Another consideration is that most of the sources of ideas have the same training, subscribe to the same "best practices", share many of the same experiences, and view education from the same perspective. In other words, education is almost too homogenous in its perspectives and mindsets. This the effect of limiting the number of fresh and original ideas that are brought to the table. Too much of the same.
The Open Model of Education, or Clay Shirky’s open system, allow for many more participants, lowers the filtering of ideas, and is much more tolerant of failure because of the flexibility of the system. Ideas that fail are dropped instantly, and new ones adopted. It would be hard to say that failed ideas are dropped as quickly in education. Usually failed ideas have personnel attached to them, causing union issues, and resources that have been purchased, and possible even capital costs. This makes ideas difficult to drop on a dime.
Further because the Open Model allows participants from many areas to participate, the chances of great ideas and solutions are increased. In the book Wikinomics: How Mass Collboration Changes Everything, the authors describe in detail how organizations from Lego to mining corporation Goldcorp have opened their systems to the public and reaped the benefits that come from this openness. Websites like Innocentive.com open problems up to others to help solve and give cash rewards. Could you imagine what would happen if education opened itself to the public and gave cash rewards for great ideas? Saddleback Church says to its member, if you have an idea, let’s do it. They offer help where they can, but they allow the member to come up with and implement the idea. One member had an idea for a ministry from people struggling with addictions. That ministry has become a worldwide ministry called Celebrate Recovery. Other ideas went nowhere and failed. But in allowing many ideas, having a low filter, they hit upon one of the most successful ministry ideas in recent years. It is the organizational model and mindset that is described in Wikinomics and displayed in Goldcorp, Lego, and Saddleback Church that education should look to.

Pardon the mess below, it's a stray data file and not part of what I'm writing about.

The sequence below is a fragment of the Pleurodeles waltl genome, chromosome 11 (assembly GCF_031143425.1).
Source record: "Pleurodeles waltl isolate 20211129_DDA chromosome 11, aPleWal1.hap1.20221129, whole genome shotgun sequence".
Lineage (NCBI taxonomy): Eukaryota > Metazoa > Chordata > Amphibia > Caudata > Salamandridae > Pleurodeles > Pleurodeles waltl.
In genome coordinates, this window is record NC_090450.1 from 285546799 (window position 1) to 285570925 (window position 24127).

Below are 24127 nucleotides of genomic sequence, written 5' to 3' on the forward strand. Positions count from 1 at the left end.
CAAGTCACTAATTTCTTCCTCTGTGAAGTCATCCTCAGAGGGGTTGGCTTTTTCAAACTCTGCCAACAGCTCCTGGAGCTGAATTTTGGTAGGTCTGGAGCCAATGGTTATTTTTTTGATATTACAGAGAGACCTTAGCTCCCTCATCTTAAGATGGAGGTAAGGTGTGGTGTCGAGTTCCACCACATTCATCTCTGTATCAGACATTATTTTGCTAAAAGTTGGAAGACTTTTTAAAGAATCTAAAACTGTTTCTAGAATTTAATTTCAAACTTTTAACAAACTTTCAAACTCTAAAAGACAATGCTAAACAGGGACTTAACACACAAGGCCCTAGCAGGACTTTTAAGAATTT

The Closed System of Education does not tolerate failure, therefore restricting the quality and quantity of ideas and the chance for a superior idea. The Open Model of Education is much more tolerant of failure which results in a greater number of ideas and a greater chance of finding the superior idea.
How might you come at this issue from a different direction to get a different response? What underlying principles are at work here?
In what ways could you shake the thinking of those in the education establishment? What might this look like?
What examples could you substitute to get your message across?
In what areas do you see opportunity for developing more openness in your school or your district?
Who is going to resist these ideas? How can you prepare for and mitigate their resistance?
Who is going to support these ideas? How can you leverage their support of these ideas?
Where could you focus your energy and ideas to make change?
In what ways could you use the disadvantages for of the Closed Model as advantages for support of the Open Model?
If your school or district were to be transformed into an Open Model school or district, could you let go of the past and adopt the new way of thinking? Does you answer impact your thinking or support for either model?
What problems might more openness create?